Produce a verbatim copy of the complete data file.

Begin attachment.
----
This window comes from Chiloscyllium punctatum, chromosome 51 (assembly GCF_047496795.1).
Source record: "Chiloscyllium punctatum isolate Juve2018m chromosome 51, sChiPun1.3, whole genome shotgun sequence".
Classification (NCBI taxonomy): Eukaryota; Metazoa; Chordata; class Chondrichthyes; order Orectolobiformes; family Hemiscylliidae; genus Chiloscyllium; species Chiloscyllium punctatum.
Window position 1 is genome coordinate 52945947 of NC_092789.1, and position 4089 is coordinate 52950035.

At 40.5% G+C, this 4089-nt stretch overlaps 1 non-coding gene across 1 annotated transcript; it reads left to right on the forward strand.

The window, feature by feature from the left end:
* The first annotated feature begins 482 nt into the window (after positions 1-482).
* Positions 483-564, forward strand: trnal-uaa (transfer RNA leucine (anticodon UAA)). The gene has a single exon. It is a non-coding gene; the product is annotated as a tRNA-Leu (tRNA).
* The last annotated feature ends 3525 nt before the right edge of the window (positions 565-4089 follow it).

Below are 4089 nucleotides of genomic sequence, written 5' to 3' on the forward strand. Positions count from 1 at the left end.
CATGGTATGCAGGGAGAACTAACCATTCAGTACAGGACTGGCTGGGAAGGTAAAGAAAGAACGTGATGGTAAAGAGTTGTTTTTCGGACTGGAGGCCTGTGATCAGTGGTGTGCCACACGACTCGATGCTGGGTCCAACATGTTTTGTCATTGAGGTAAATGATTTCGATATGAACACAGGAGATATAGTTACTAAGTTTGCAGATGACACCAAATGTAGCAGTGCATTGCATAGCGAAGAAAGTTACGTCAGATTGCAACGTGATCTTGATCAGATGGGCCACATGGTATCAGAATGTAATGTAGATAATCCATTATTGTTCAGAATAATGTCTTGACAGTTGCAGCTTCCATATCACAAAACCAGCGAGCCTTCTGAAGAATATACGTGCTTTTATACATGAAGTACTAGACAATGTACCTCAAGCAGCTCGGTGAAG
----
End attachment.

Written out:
This window comes from Chiloscyllium punctatum, chromosome 51 (assembly GCF_047496795.1).
Source record: "Chiloscyllium punctatum isolate Juve2018m chromosome 51, sChiPun1.3, whole genome shotgun sequence".
Classification (NCBI taxonomy): Eukaryota; Metazoa; Chordata; class Chondrichthyes; order Orectolobiformes; family Hemiscylliidae; genus Chiloscyllium; species Chiloscyllium punctatum.
Window position 1 is genome coordinate 52945947 of NC_092789.1, and position 4089 is coordinate 52950035.

At 40.5% G+C, this 4089-nt stretch overlaps 1 non-coding gene across 1 annotated transcript; it reads left to right on the forward strand.

The window, feature by feature from the left end:
* The first annotated feature begins 482 nt into the window (after positions 1-482).
* Positions 483-564, forward strand: trnal-uaa (transfer RNA leucine (anticodon UAA)). The gene has a single exon. It is a non-coding gene; the product is annotated as a tRNA-Leu (tRNA).
* The last annotated feature ends 3525 nt before the right edge of the window (positions 565-4089 follow it).

Below are 4089 nucleotides of genomic sequence, written 5' to 3' on the forward strand. Positions count from 1 at the left end.
CATGGTATGCAGGGAGAACTAACCATTCAGTACAGGACTGGCTGGGAAGGTAAAGAAAGAACGTGATGGTAAAGAGTTGTTTTTCGGACTGGAGGCCTGTGATCAGTGGTGTGCCACACGACTCGATGCTGGGTCCAACATGTTTTGTCATTGAGGTAAATGATTTCGATATGAACACAGGAGATATAGTTACTAAGTTTGCAGATGACACCAAATGTAGCAGTGCATTGCATAGCGAAGAAAGTTACGTCAGATTGCAACGTGATCTTGATCAGATGGGCCACATGGTATCAGAATGTAATGTAGATAATCCATTATTGTTCAGAATAATGTCTTGACAGTTGCAGCTTCCATATCACAAAACCAGCGAGCCTTCTGAAGAATATACGTGCTTTTATACATGAAGTACTAGACAATGTACCTCAAGCAGCTCGGTGAAG